Camilla A. Hrdy

Document Type



At “Erie at Eighty: Choice of Law Across the Disciplines,” I learned a lot from my colleagues on the intellectual property law panel. I also learned a lot from remedies expert Professor Michael Morley. Professor Morley argued quite vociferously that federal courts have wrongly been applying federal rules in deciding whether to grant injunctions for state law claims in diversity cases. In other words, federal courts regularly violate the Erie doctrine.

This has some fascinating implications for trade secret law. Prior to federalization, when plaintiffs could only bring state civil trade secret claims, federal courts in diversity cases naturally applied state law to decide the substance of those trade secret claims. However, when it came to determining the injunctive remedy, i.e., “equitable considerations,” it was less clear which law courts were applying. District courts would typically cite to federal case law setting out the standard factors for deciding whether to issue an injunction. Therefore, assuming Professor Morley's thesis is correct, federal courts in trade secret cases may have been violating the Erie doctrine. Yet at the same time, those district courts would often cite to state case law regarding various issues within the factors, such as whether the balance of harms or the public interest weighed in favor of issuing the injunction. This deference to state law almost certainly affected outcome, especially when employees were involved, since states like California and Pennsylvania have different ideas about when enjoining employees is appropriate.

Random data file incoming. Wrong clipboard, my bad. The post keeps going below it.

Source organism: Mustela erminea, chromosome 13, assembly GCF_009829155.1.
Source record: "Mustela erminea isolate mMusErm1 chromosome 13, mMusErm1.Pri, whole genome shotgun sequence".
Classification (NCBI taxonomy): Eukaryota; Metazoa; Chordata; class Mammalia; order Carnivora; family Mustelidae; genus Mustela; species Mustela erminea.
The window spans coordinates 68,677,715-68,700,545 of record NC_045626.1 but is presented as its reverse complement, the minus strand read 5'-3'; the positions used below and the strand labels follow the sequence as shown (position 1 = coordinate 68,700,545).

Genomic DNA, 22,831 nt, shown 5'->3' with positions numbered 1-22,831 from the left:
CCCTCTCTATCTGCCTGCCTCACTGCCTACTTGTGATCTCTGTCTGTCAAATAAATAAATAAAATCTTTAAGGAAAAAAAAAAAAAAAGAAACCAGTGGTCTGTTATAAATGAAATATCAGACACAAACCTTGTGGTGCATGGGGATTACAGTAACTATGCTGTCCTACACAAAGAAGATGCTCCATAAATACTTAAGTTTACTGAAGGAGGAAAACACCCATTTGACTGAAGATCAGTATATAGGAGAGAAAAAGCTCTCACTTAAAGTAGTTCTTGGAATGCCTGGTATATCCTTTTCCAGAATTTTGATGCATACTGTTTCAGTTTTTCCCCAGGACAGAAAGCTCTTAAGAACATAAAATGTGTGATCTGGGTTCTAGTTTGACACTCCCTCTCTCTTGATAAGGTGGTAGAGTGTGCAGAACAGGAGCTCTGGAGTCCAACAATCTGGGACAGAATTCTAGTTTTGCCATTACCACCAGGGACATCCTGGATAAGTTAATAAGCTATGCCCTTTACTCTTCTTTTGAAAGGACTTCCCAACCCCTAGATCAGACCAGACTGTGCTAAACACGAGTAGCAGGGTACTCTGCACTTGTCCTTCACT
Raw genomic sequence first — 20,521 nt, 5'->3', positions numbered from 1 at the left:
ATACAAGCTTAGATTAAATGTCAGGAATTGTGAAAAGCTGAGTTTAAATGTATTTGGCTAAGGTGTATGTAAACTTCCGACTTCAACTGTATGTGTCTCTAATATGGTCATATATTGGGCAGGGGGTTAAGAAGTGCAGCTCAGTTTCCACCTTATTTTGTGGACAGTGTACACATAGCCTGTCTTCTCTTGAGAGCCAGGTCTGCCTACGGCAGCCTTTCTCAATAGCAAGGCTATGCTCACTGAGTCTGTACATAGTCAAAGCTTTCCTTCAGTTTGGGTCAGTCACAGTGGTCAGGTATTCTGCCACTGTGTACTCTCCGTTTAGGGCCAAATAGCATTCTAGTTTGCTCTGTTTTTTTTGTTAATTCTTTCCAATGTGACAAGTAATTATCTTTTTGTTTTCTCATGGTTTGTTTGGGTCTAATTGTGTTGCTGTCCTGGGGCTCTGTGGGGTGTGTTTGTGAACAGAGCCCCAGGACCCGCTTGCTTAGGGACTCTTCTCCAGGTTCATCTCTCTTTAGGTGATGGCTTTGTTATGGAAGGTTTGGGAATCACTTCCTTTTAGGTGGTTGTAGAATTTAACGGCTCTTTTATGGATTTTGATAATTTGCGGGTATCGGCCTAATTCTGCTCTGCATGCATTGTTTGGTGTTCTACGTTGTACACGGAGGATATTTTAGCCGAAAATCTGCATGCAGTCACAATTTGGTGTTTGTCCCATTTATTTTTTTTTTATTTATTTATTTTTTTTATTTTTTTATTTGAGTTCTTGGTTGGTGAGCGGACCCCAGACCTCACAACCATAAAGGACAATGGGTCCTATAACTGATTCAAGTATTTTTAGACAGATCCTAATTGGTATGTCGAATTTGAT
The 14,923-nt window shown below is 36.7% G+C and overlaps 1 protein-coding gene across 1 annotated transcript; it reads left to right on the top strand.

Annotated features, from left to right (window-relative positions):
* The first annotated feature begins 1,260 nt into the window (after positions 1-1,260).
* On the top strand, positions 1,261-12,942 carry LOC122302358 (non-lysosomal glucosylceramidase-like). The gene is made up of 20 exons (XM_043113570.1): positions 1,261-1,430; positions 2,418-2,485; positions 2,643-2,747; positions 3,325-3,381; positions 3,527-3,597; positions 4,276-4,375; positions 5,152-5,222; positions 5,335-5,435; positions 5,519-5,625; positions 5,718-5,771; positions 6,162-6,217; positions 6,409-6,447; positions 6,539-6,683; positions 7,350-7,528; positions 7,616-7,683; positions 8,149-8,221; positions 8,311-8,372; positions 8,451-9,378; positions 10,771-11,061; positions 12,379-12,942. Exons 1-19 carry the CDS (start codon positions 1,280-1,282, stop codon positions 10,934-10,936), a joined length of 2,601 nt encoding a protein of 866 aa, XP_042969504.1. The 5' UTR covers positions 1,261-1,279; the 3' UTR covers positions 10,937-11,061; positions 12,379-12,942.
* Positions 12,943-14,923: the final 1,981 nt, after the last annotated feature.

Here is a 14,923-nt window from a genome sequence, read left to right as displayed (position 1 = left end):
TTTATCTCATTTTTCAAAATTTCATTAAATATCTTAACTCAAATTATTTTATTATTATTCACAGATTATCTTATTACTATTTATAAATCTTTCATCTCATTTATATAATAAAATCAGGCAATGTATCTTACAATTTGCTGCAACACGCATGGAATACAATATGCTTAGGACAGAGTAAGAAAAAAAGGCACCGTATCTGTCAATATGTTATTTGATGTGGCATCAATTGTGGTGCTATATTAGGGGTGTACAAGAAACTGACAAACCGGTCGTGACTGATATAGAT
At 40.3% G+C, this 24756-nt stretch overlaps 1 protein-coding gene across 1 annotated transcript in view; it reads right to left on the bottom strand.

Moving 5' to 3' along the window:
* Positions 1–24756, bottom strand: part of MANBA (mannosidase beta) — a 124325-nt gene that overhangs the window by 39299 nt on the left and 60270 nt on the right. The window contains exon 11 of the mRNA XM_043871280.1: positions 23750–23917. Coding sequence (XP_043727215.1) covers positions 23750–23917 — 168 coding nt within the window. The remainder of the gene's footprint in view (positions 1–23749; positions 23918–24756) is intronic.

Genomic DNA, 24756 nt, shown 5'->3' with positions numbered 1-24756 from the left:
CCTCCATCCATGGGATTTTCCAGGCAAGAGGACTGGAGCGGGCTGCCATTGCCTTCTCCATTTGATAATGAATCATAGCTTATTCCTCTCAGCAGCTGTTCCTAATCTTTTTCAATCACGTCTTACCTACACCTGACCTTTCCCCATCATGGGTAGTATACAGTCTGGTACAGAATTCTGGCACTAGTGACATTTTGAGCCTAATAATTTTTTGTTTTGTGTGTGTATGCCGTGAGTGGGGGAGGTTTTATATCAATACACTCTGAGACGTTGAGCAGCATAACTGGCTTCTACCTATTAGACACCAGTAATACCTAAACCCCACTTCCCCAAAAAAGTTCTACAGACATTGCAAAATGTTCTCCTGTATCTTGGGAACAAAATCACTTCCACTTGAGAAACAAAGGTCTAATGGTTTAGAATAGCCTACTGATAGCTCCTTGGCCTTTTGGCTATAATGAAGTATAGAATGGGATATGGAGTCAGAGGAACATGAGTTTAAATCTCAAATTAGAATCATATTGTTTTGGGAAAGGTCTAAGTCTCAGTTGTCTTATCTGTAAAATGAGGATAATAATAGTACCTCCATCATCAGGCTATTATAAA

The bigger question for trade secret law is what will happen now that we have a federal claim for trade secret misappropriation under the Defend Trade Secrets Act (DTSA). Will federal courts hearing DTSA claims, and state law claims (which are not preempted), apply federal standards when issuing injunctions? Or will they continue to cite to state case law with respect to the appropriateness of injunctive remedies? As Professors Sharon Sandeen and Christopher Seaman have observed, despite federalization, there are many reasons to believe courts will continue to defer to state law, especially when issuing injunctions. Of utmost importance, Congress has effectively told courts to use state law when issuing injunctions that affect an "employment relationship," at least with respect to federal claims under the DTSA.

The indeterminacy here really brings home one of the major themes of the conference and of the intellectual property law portion of the conference in particular. While we tend to talk about state and federal law in the IP space like they are two separate bodies of law, they are in reality often intertwined—to use Professor Sandeen’s phrase, “marbled.”